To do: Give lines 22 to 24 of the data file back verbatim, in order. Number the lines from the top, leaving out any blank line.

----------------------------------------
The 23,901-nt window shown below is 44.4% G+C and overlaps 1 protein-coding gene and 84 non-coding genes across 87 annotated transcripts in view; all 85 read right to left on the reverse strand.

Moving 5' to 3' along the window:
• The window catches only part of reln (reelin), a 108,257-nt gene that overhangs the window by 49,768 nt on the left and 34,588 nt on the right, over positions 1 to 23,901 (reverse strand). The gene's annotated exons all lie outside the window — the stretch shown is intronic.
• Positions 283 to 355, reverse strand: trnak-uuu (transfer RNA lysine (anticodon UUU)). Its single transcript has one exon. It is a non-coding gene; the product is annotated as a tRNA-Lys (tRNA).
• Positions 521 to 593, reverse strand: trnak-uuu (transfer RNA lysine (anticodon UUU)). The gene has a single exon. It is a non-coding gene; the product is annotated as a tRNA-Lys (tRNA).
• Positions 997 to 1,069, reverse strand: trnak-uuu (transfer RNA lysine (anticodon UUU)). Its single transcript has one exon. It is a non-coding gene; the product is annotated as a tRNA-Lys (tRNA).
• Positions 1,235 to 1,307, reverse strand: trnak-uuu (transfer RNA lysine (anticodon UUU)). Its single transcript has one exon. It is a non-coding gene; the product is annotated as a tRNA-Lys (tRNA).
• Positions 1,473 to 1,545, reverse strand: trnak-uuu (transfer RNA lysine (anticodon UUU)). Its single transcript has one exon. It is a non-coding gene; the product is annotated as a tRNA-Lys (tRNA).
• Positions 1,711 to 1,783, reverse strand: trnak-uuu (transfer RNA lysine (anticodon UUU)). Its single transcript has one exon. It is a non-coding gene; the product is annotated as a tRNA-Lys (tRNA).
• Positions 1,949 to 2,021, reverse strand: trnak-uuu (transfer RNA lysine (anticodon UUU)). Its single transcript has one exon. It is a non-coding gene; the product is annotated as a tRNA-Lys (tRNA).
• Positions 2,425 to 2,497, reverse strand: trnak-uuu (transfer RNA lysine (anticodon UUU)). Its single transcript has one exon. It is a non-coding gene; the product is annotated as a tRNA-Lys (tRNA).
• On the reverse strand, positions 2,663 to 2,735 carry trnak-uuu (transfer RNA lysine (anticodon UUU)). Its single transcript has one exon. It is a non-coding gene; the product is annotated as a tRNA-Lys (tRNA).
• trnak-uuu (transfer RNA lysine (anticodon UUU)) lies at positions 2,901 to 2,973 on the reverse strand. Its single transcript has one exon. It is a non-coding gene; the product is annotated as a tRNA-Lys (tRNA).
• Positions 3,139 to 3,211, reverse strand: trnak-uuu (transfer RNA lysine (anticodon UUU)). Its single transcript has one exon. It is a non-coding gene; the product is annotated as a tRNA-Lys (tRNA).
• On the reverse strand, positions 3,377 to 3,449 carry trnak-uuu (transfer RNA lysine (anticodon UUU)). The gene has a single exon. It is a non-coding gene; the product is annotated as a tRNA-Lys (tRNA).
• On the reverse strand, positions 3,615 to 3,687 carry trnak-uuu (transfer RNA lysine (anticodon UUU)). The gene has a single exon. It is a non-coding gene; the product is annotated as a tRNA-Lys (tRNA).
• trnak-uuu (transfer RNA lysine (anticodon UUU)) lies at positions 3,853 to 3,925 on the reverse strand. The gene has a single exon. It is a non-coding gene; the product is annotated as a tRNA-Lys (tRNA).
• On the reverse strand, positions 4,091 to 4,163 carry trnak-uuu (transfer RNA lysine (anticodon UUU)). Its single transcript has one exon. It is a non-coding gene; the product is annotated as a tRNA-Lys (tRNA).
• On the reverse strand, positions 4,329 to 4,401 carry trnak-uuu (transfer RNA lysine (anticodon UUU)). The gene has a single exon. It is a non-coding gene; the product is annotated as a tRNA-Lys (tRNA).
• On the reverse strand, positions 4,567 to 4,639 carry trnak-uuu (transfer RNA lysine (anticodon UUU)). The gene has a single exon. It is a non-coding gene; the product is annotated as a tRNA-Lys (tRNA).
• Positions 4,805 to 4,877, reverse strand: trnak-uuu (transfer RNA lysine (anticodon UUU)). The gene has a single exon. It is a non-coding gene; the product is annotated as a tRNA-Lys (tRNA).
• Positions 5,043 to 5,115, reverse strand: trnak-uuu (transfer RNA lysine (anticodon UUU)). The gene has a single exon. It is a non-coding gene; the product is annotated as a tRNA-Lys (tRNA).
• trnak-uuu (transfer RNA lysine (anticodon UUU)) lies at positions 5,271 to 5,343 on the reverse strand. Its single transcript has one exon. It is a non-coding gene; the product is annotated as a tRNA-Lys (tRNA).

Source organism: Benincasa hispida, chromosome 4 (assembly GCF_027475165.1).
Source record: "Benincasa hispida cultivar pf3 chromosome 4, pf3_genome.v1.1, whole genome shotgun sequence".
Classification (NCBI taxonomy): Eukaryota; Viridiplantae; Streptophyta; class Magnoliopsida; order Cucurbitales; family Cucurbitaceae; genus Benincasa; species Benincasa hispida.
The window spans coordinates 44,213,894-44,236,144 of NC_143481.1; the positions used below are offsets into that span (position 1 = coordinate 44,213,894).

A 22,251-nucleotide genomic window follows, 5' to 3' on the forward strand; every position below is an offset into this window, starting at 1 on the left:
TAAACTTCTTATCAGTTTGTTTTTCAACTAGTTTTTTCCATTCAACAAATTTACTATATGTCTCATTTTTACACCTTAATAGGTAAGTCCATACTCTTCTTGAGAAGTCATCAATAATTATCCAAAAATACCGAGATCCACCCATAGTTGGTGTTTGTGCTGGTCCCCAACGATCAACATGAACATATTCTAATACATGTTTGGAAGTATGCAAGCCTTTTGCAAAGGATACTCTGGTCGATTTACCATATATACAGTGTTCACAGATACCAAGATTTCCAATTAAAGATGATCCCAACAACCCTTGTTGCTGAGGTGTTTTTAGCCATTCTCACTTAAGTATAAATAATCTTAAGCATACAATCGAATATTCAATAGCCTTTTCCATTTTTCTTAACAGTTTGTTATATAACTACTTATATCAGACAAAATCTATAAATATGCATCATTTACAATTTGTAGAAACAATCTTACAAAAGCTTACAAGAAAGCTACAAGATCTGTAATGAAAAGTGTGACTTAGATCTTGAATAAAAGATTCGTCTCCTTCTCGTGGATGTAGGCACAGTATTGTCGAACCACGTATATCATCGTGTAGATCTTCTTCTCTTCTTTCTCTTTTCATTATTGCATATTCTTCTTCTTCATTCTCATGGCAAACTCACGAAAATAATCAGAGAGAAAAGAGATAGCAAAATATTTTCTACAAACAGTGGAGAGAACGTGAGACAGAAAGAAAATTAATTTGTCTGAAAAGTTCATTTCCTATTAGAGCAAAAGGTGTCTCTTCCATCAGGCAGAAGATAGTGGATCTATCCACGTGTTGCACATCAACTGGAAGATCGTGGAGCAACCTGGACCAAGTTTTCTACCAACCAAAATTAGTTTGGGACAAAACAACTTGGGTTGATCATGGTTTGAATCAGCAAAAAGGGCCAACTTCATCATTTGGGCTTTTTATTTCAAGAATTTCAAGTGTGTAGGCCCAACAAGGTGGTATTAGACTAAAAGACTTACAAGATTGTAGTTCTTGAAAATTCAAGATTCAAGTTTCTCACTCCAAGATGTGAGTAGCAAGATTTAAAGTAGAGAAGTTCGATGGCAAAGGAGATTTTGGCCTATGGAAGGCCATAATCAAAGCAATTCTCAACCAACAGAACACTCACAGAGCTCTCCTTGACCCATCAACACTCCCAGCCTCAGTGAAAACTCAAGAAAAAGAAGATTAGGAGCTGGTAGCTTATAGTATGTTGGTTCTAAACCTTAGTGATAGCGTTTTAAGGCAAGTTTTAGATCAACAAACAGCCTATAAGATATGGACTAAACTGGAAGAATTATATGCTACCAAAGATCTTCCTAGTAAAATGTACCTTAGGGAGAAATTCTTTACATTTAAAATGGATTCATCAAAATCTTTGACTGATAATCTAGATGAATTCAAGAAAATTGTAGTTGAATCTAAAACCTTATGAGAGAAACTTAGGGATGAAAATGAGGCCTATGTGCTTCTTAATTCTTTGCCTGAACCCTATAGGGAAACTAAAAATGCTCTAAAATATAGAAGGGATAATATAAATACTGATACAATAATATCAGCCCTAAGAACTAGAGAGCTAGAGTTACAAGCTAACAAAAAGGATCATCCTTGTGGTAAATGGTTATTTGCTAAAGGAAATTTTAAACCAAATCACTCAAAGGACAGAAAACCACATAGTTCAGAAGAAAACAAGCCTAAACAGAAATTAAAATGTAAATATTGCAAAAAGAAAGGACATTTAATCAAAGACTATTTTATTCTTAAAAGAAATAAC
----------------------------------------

• Positions 5,043 to 5,115, reverse strand: trnak-uuu (transfer RNA lysine (anticodon UUU)). The gene has a single exon. It is a non-coding gene; the product is annotated as a tRNA-Lys (tRNA).
• trnak-uuu (transfer RNA lysine (anticodon UUU)) lies at positions 5,271 to 5,343 on the reverse strand. Its single transcript has one exon. It is a non-coding gene; the product is annotated as a tRNA-Lys (tRNA).

Source organism: Benincasa hispida, chromosome 4 (assembly GCF_027475165.1).